aware directions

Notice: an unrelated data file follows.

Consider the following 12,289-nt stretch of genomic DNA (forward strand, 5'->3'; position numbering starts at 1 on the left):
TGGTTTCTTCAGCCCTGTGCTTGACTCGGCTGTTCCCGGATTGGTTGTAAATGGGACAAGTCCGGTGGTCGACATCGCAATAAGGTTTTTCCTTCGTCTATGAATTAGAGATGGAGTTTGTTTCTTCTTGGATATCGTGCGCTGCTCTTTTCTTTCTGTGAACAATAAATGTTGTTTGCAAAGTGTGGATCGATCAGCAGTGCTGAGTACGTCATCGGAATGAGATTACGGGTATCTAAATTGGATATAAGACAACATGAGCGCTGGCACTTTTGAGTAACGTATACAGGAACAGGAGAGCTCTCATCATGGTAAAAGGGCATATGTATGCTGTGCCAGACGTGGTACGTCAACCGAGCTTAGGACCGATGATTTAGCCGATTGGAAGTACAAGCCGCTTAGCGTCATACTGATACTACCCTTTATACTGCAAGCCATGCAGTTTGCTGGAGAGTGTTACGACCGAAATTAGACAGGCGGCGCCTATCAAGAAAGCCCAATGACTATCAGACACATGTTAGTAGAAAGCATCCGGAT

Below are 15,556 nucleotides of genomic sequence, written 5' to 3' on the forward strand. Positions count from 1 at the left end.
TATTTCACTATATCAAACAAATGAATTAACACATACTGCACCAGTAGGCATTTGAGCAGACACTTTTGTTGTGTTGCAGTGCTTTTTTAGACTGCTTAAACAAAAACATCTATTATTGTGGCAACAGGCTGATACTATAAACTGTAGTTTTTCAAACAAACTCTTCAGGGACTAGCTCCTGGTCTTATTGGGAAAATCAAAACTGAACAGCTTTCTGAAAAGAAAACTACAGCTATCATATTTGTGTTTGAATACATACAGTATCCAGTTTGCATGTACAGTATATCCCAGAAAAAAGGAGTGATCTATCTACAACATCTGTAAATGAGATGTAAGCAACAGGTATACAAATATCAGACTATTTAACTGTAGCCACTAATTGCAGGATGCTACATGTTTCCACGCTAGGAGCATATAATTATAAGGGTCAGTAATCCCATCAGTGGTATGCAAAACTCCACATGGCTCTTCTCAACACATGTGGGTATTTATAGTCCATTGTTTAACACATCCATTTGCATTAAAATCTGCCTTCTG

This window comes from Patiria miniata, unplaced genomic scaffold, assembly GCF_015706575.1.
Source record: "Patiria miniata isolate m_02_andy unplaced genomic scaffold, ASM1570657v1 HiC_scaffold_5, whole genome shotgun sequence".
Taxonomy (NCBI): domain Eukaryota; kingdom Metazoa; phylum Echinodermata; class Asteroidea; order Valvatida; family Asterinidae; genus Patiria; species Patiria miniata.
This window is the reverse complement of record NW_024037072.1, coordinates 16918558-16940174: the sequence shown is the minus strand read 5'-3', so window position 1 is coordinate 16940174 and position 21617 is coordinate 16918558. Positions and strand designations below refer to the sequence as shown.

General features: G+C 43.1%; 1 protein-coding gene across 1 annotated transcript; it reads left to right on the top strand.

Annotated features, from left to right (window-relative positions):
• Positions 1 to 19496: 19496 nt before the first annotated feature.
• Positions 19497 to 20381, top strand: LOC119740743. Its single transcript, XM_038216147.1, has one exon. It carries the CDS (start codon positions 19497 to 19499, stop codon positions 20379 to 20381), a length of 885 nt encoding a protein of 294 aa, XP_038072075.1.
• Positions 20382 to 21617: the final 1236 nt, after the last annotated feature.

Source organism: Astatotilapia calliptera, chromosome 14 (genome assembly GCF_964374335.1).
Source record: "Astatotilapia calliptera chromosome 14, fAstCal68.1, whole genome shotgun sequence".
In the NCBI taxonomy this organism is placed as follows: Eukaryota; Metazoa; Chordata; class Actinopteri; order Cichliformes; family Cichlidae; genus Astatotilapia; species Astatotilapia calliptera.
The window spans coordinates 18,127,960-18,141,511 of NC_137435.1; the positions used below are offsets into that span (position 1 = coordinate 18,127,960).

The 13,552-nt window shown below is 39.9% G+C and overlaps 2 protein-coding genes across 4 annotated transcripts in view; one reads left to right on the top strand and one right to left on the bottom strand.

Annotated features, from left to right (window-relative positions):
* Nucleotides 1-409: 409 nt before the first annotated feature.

By Loreth Beswetherick For the first time since its inception 11 years ago, Whistler’s environmental organization will be revisiting its mandate "to protect and improve the quality of the environment in the Whistler area." The Association of Whistler Area Residents for the Environment new board of directors indulged in some navel gazing at their first monthly meeting, held Feb. 3. Bolstered by new blood that brings corporate planning and financial expertise to the team, AWARE is now embarking on a long-term strategic planning process. Their next meeting, slated for March 2, will be a long one devoted to mapping out a strategy with the help of a professional facilitator. AWARE president Stephane Perron said members will be invited to join the board of directors and everyone will be asked to bring food for a potluck dinner. Perron said new vice president Mitch Rhodes will seek out a local facilitator who may want to do the work in exchange for a tax receipt. "But, if we need to, we will pay for it because we feel it is a very important exercise." Part of the exercise will be revisiting the AWARE mission statement and developing some sort of financial plan of action. Perron said clearly defining the AWARE identity and establishing some guiding principles is imperative if fund-raising is to be successful. "It will help when we are asking for money," he said. "It will give people a better understanding of what we do. We want to do this before we start applying for grants, including the municipal grant-in-aid." The education versus advocacy discussion started at the AGM last month, also spilled over into the February meeting and is something that will likely be thrashed out in the strategic planning session next month. "All those things will come out," said Perron. "We discussed that and we definitely see that we do have to move more toward educating the community in a generic sense and remind people how they can make choices in their own lives that can make things a whole lot better." But it’s not likely that AWARE will put down the advocacy banner. "I don’t think we will steer away from being more issue specific in our community but again, maybe we will try to educate the community about the issues at hand so that they can take action. Maybe we will lean a little more to helping people try and make up their own minds about things rather than going out as a small group trying to speak on behalf of the whole community." Already AWARE has done some restructuring. As opposed to having a host of committees and committee members, the group now has only three: a communication, events and membership committee. Issues that arise will be tackled on more of a project-by-project basis and members will be encouraged to take ownership of issues. The group has also decided to re-hire an executive secretary, something they had in the past but did without for the last year due to a funding shortage. Perron said it’s a chicken and egg situation. Being organized will help with raising funds but the funds need to be in the bag to pay for the position. The group has, however, decided it needs to fork out for someone for between 20 and 40 hours per month and will advertise the job. First on the AWARE project agenda this year is a commitment to work with Whistler-Blackcomb’s Habitat Improvement Team (HIT) in an effort to erect a wildlife pole complete with bird and bat boxes. A bear awareness seminar with large carnivore biologist Wayne McCrory is also in the cards. McCrory has a special interest in grizzlies and was guest speaker at the AWARE AGM last month. Perron said the seminar may be held in the Melvin Creek area to highlight habitat awareness in the Cayoosh range. The group has also booked a 47-seat bus — sponsored through the Western Canada Wildlife Committee — to ferry locals to Lillooet Feb. 19 for an open house on the Lillooet Resource Management Plan which, when adopted, will determine how the land is to be used in the future. The LRMP covers the Lillooet Forest District and includes areas used extensively by Whistlerites for recreation.

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